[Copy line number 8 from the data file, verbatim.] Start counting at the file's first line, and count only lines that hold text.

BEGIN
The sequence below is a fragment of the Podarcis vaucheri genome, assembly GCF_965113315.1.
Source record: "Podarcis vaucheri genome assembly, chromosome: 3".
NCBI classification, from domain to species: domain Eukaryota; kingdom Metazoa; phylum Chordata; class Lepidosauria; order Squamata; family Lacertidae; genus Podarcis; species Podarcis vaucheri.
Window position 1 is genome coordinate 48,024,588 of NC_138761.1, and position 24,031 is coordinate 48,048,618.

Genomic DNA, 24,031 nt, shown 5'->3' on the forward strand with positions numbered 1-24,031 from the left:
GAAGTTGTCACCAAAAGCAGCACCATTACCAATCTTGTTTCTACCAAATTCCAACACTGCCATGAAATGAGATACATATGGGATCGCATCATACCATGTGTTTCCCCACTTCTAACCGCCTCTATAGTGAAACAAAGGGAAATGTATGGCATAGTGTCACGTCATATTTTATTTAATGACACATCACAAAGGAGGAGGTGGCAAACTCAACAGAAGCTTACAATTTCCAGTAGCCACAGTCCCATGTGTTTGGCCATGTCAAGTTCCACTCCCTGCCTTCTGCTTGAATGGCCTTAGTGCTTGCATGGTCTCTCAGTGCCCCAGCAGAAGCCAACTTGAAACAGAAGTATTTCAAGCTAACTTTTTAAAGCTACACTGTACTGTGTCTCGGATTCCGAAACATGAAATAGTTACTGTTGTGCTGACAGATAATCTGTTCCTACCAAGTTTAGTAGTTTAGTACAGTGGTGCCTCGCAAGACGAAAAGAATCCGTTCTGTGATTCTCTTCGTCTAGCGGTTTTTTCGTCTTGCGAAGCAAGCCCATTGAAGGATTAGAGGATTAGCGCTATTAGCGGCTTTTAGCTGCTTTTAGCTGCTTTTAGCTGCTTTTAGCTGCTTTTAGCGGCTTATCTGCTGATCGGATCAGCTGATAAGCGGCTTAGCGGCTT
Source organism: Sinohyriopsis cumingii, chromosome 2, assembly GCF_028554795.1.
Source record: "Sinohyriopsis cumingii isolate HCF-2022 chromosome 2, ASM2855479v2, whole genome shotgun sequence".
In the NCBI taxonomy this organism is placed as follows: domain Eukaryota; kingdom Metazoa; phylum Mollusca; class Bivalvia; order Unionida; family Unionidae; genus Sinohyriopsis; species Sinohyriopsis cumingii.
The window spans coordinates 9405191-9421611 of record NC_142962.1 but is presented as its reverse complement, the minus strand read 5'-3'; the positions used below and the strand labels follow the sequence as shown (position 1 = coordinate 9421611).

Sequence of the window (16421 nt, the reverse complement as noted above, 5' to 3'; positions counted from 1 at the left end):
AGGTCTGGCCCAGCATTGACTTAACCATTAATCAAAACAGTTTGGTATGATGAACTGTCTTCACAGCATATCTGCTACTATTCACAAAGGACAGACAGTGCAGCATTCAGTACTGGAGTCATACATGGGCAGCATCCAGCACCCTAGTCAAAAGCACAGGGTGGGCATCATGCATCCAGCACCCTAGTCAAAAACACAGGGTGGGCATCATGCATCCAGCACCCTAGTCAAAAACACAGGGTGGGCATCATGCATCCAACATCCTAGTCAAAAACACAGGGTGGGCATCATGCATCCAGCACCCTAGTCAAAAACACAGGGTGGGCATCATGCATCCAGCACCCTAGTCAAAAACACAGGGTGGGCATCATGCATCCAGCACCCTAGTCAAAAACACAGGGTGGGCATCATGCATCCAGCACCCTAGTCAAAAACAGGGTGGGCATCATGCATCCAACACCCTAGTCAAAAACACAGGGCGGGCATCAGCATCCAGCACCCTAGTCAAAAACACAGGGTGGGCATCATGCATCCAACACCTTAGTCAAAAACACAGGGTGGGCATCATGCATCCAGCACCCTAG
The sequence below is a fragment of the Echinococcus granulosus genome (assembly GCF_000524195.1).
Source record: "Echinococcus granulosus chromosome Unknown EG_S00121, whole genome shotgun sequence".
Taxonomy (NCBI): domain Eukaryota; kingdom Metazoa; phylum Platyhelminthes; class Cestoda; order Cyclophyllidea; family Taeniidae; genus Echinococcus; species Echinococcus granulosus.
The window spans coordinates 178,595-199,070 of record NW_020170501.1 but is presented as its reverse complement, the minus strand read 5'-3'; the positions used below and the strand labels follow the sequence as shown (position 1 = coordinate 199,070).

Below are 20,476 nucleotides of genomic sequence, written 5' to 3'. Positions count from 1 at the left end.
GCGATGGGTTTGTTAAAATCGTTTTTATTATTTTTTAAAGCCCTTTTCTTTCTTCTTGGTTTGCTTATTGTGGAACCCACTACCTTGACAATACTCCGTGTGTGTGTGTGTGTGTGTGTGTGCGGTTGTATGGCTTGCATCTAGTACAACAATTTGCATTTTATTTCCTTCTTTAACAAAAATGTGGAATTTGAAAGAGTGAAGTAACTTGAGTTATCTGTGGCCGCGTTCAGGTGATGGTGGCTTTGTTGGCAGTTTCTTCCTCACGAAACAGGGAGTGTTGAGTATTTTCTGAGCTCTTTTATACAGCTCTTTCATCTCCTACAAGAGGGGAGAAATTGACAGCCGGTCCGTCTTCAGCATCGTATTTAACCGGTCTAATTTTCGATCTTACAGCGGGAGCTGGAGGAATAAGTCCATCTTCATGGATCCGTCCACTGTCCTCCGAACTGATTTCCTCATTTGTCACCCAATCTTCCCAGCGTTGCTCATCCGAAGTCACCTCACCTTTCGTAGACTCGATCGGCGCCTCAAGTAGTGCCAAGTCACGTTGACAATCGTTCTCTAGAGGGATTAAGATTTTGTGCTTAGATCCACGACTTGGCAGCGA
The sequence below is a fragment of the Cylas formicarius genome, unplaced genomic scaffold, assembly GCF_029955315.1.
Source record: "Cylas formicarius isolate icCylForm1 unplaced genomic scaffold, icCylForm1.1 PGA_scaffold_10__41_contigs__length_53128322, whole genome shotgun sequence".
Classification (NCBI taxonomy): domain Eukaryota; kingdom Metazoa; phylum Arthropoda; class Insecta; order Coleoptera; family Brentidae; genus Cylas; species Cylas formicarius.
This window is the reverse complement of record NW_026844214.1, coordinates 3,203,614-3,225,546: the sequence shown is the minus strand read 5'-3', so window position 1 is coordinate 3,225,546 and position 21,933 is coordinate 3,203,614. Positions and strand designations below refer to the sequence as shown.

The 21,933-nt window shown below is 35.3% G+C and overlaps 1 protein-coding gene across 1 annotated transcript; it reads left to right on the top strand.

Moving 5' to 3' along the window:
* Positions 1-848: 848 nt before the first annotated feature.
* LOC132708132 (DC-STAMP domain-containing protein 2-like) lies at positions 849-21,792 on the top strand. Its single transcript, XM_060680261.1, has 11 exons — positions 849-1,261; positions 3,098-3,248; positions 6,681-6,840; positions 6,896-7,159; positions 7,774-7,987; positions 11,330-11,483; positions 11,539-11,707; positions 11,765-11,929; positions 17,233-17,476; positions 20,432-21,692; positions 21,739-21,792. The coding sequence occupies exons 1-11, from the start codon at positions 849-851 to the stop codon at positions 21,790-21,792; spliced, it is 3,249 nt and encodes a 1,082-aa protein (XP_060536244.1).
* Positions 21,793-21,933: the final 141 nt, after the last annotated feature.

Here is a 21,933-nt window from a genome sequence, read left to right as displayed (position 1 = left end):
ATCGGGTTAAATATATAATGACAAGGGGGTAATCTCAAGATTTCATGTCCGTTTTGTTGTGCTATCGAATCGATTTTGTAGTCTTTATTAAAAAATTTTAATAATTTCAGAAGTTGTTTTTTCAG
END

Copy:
Source record: "Sinohyriopsis cumingii isolate HCF-2022 chromosome 2, ASM2855479v2, whole genome shotgun sequence".